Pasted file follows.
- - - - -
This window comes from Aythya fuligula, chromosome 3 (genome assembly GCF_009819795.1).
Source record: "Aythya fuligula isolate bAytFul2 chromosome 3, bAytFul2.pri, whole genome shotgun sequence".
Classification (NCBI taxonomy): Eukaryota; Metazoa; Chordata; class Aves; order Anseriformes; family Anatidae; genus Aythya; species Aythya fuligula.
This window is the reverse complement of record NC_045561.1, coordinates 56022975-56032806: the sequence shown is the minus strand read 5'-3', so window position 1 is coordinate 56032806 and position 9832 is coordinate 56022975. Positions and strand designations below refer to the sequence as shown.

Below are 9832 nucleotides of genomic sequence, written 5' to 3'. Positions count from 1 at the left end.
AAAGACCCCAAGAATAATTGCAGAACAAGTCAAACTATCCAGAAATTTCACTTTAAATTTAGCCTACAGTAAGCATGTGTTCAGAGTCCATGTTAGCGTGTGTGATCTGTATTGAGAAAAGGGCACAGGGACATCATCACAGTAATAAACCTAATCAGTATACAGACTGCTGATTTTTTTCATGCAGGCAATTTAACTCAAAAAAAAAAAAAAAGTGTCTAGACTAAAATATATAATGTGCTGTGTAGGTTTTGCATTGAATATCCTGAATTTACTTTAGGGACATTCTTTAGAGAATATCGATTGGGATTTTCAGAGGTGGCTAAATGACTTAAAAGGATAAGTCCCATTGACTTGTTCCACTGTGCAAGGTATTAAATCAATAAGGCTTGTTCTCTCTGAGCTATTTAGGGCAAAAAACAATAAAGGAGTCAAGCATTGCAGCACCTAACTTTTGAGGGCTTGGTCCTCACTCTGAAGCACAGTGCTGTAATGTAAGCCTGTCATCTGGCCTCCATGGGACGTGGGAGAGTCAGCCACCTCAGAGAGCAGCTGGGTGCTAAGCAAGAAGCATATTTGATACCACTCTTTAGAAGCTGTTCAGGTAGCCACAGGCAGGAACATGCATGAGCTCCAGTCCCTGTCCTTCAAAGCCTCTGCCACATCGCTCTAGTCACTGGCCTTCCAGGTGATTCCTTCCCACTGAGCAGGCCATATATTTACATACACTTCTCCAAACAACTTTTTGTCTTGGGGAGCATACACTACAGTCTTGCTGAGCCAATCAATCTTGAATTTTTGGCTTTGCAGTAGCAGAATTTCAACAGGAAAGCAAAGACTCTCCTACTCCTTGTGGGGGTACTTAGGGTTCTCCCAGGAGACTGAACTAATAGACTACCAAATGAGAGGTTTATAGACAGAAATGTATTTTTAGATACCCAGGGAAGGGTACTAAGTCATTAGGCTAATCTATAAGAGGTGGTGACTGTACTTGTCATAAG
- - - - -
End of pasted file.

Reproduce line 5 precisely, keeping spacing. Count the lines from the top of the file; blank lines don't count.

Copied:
Below are 9832 nucleotides of genomic sequence, written 5' to 3'. Positions count from 1 at the left end.